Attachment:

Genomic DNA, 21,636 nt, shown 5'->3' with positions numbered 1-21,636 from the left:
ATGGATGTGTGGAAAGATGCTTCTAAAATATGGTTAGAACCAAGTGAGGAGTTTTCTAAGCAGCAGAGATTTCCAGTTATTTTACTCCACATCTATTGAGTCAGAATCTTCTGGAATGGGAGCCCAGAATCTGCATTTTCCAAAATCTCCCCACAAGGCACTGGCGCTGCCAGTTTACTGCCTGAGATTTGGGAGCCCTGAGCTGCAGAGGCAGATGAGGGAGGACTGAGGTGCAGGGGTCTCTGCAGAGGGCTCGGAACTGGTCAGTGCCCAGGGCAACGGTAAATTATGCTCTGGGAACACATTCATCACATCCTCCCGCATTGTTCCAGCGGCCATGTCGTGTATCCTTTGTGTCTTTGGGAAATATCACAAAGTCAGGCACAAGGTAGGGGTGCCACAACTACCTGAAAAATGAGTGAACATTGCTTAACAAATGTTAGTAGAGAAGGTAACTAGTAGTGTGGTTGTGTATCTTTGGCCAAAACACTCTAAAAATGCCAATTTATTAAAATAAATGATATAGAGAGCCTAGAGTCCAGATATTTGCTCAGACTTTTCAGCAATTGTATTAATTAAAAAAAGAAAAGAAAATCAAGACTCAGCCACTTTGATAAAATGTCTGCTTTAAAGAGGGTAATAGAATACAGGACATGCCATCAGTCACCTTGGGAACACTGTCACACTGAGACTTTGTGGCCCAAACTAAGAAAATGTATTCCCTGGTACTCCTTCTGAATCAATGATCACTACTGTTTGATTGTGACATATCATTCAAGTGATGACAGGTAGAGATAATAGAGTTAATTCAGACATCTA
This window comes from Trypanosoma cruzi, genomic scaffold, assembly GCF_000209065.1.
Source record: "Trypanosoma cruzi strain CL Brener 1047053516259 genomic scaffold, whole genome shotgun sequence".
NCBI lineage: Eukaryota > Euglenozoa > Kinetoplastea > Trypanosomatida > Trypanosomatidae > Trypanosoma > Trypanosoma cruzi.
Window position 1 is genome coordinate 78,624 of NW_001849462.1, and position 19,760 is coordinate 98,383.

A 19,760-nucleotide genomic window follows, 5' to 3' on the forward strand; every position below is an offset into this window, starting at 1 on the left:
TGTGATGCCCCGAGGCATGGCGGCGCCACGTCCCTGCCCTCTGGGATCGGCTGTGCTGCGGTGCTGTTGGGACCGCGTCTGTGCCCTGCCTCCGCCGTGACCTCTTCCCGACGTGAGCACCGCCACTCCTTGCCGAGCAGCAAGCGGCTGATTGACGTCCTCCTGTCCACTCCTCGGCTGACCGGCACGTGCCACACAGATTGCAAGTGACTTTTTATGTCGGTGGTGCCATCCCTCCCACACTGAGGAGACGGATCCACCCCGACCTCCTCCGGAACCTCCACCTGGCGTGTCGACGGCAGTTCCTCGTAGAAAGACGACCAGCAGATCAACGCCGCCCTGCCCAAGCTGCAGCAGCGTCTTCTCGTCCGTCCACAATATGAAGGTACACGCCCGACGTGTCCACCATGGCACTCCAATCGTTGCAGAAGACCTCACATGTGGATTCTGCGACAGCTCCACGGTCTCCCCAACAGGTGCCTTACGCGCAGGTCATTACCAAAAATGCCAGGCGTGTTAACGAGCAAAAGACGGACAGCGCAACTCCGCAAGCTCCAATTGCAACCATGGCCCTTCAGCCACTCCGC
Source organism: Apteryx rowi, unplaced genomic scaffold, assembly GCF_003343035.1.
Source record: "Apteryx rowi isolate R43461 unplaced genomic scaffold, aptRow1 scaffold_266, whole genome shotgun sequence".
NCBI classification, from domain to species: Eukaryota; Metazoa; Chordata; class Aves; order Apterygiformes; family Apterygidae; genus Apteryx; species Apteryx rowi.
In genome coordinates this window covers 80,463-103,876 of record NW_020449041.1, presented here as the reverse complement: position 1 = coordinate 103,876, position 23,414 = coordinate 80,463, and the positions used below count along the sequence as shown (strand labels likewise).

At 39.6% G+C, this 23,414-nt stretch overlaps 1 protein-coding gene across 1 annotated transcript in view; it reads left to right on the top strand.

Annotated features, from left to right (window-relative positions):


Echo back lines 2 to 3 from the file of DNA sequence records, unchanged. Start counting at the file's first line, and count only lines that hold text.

ATGGATGTGTGGAAAGATGCTTCTAAAATATGGTTAGAACCAAGTGAGGAGTTTTCTAAGCAGCAGAGATTTCCAGTTATTTTACTCCACATCTATTGAGTCAGAATCTTCTGGAATGGGAGCCCAGAATCTGCATTTTCCAAAATCTCCCCACAAGGCACTGGCGCTGCCAGTTTACTGCCTGAGATTTGGGAGCCCTGAGCTGCAGAGGCAGATGAGGGAGGACTGAGGTGCAGGGGTCTCTGCAGAGGGCTCGGAACTGGTCAGTGCCCAGGGCAACGGTAAATTATGCTCTGGGAACACATTCATCACATCCTCCCGCATTGTTCCAGCGGCCATGTCGTGTATCCTTTGTGTCTTTGGGAAATATCACAAAGTCAGGCACAAGGTAGGGGTGCCACAACTACCTGAAAAATGAGTGAACATTGCTTAACAAATGTTAGTAGAGAAGGTAACTAGTAGTGTGGTTGTGTATCTTTGGCCAAAACACTCTAAAAATGCCAATTTATTAAAATAAATGATATAGAGAGCCTAGAGTCCAGATATTTGCTCAGACTTTTCAGCAATTGTATTAATTAAAAAAAGAAAAGAAAATCAAGACTCAGCCACTTTGATAAAATGTCTGCTTTAAAGAGGGTAATAGAATACAGGACATGCCATCAGTCACCTTGGGAACACTGTCACACTGAGACTTTGTGGCCCAAACTAAGAAAATGTATTCCCTGGTACTCCTTCTGAATCAATGATCACTACTGTTTGATTGTGACATATCATTCAAGTGATGACAGGTAGAGATAATAGAGTTAATTCAGACATCTA
This window comes from Trypanosoma cruzi, genomic scaffold, assembly GCF_000209065.1.